The Complainant is Jelly Belly Candy Company, United States of America (the “United States”), represented by Stubbs Alderton Markiles, LLP, United States.
The Respondent is Contact Privacy Inc. Customer 0155543257, Canada / NAME REDACTED, United States1.
The disputed domain name <jellybeelly.com> is registered with Tucows Inc. (the “Registrar”).
The Complaint was filed with the WIPO Arbitration and Mediation Center (the “Center”) on August 30, 2019. On August 30, 2019, the Center transmitted by email to the Registrar a request for registrar verification in connection with the disputed domain name. On August 30, 2019, the Registrar transmitted by email to the Center its verification response disclosing registrant and contact information for the disputed domain name which differed from the named Respondent and contact information in the Complaint. The Center sent an email communication to the Complainant on September 4, 2019, providing the registrant and contact information disclosed by the Registrar, and inviting the Complainant to submit an amendment to the Complaint. The Complainant filed an amended Complaint on September 4, 2019.
The Center verified that the Complaint together with the amended Complaint satisfied the formal requirements of the Uniform Domain Name Dispute Resolution Policy (the “Policy” or “UDRP”), the Rules for Uniform Domain Name Dispute Resolution Policy (the “Rules”), and the WIPO Supplemental Rules for Uniform Domain Name Dispute Resolution Policy (the “Supplemental Rules”).
In accordance with the Rules, paragraphs 2 and 4, the Center formally notified the Respondent of the Complaint, and the proceedings commenced on September 9, 2019. In accordance with the Rules, paragraph 5, the due date for Response was September 29, 2019. The Respondent did not submit any response. Accordingly, the Center notified the Respondent’s default on September 30, 2019.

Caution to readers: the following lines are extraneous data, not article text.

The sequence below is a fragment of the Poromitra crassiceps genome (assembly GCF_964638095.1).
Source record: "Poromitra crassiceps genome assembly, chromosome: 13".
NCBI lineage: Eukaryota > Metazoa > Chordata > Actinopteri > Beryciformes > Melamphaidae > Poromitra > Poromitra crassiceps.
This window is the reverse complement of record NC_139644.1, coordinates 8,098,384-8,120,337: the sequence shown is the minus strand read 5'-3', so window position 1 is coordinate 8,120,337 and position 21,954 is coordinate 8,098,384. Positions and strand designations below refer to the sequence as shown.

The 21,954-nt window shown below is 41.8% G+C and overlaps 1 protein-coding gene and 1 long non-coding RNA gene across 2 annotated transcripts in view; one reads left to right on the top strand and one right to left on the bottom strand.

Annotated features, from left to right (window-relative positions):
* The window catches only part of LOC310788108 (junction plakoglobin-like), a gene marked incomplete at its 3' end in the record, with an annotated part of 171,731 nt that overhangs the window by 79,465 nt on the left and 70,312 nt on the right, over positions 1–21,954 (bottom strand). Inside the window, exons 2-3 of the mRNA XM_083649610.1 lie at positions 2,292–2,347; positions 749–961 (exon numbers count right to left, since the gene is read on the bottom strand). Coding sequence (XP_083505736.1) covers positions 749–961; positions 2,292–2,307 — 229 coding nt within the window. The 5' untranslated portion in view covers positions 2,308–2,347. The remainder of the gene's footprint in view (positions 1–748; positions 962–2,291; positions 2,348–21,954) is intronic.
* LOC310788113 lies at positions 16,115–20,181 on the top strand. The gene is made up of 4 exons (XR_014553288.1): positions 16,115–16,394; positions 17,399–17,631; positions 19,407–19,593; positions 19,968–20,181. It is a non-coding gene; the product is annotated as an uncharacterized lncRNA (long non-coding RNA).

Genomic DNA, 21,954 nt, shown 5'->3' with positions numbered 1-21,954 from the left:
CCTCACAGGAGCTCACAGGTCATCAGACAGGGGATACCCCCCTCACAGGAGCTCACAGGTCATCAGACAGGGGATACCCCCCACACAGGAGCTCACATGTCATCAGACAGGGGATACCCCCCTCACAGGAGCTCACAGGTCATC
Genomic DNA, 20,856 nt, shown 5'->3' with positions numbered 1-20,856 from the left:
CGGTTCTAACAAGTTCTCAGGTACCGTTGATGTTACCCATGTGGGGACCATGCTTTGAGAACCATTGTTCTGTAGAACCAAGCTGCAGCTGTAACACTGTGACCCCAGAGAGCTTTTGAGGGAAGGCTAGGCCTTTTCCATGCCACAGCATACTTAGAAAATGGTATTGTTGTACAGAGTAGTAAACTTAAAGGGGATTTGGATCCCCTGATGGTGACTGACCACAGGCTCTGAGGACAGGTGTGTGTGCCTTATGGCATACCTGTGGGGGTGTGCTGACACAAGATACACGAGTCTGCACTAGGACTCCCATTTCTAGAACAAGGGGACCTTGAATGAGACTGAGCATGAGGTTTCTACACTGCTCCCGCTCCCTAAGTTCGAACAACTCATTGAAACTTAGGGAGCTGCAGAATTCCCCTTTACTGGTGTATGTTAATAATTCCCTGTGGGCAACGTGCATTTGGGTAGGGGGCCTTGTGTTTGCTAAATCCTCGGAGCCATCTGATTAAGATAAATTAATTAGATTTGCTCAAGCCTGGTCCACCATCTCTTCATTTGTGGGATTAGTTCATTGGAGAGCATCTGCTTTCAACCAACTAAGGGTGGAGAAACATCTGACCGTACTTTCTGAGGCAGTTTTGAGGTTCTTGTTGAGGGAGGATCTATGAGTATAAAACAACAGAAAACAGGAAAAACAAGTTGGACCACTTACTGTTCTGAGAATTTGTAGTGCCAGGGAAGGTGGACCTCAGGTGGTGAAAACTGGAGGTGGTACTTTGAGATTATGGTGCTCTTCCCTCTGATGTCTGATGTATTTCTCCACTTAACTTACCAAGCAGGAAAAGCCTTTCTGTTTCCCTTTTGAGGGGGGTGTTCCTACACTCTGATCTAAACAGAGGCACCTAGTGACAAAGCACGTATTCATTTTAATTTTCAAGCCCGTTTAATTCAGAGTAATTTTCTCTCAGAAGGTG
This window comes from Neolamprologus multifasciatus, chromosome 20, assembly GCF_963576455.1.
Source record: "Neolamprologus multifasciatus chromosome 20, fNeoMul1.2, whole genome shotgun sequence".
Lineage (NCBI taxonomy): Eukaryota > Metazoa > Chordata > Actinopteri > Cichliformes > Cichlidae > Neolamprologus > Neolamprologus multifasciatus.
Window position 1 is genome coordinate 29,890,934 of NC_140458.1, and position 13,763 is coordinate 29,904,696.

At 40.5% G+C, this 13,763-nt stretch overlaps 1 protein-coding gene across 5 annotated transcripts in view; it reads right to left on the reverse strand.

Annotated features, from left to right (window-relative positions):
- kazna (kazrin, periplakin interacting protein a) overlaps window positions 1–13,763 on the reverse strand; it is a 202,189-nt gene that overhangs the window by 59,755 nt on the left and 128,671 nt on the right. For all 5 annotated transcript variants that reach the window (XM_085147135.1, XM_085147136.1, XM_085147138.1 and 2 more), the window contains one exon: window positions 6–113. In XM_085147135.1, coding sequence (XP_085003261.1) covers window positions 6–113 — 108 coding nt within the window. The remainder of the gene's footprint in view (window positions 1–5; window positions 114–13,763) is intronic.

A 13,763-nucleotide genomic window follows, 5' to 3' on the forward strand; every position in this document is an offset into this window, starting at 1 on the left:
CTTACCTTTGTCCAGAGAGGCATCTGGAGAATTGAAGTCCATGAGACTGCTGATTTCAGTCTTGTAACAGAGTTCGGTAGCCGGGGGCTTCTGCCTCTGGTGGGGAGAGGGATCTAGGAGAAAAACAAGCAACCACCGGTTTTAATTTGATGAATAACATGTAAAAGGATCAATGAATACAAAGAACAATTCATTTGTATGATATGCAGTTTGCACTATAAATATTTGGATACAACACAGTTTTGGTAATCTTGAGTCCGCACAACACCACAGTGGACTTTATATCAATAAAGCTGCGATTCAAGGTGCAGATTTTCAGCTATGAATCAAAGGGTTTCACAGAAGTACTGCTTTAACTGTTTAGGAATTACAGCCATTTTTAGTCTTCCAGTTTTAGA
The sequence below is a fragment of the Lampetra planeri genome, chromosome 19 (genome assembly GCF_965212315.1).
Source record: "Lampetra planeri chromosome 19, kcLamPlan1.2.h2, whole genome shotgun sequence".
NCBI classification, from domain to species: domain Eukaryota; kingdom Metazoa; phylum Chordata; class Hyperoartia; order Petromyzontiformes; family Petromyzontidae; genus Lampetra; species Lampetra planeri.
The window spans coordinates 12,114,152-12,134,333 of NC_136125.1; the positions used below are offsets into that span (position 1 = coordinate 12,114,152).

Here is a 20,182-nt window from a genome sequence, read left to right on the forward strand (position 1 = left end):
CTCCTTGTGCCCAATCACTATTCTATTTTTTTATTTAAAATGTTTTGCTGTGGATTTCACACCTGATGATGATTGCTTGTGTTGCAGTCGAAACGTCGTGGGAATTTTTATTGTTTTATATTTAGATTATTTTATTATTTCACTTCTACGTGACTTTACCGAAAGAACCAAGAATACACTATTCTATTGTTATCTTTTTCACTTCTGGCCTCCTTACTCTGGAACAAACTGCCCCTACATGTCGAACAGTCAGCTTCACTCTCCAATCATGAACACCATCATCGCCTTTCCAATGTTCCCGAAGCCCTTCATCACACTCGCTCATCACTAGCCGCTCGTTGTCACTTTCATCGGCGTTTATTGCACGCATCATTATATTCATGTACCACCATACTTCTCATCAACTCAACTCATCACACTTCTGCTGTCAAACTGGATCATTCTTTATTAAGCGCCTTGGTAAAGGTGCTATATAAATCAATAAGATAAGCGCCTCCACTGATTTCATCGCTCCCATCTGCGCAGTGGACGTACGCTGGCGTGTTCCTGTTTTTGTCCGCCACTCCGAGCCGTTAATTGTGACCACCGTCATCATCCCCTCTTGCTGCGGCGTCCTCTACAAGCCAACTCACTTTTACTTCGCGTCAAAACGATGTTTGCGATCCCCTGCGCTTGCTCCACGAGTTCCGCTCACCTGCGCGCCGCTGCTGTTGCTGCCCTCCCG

The Center appointed Nicolas Ulmer as the sole panelist in this matter on October 7, 2019. The Panel finds that it was properly constituted. The Panel has submitted the Statement of Acceptance and Declaration of Impartiality and Independence, as required by the Center to ensure compliance with the Rules, paragraph 7.
The Complainant submits and lists that it has over 100 Unites States trademarks featuring the words “Jelly Belly” in various classes and configurations, and that the name is famous both in the United States and internationally. In particular, the Complainant submits and documents that it is the owner of the trademark JELLY BELLY for use on jelly bean candies; a United States trademark, registration N°1132333first registered on April 1, 1980.
The disputed domain name was registered on August 26, 2019. It resolves to an inactive page and appears, according to the Complaint, to have been used for fraudulent email scheme.
Little is known of the Respondent, who has not answered the Complaint.
The Complainant asserts that the disputed domain name is confusingly similar to its trademark, and this notwithstanding the addition of an extra “e” in the name. The Complainant further asserts that the Respondent has not made any bona fide use or preparation for such use of the disputed domain name, but rather is using the disputed domain name to deceive the Complainant’s customers. In light of this bad faith registration and use the Complainant asks that the disputed domain name be transferred to it.
The Respondent did not reply to the Complainant’s contentions.
The disputed domain name comprises the Complainant’s trademark JELLY BELLY with a slight misspelling—the addition of an “e” so as to read “jellybeelly” rather than the trademarked “jellybelly”. It is long- established in UDRP case law that a slight misspelling or additional letter resulting in a confusingly similar approximation of a trademark can readily be found to be confusingly similar within the meaning of the Policy. See, e.g., Estée Lauder Inc. v. estelauder.com, estelauder.net and Jeff Hanna, WIPO Case No. D2000-0869. In the instant case the disputed domain name’s addition of an “e” does not prevent the confusing similarity to the Complainant’s trademark.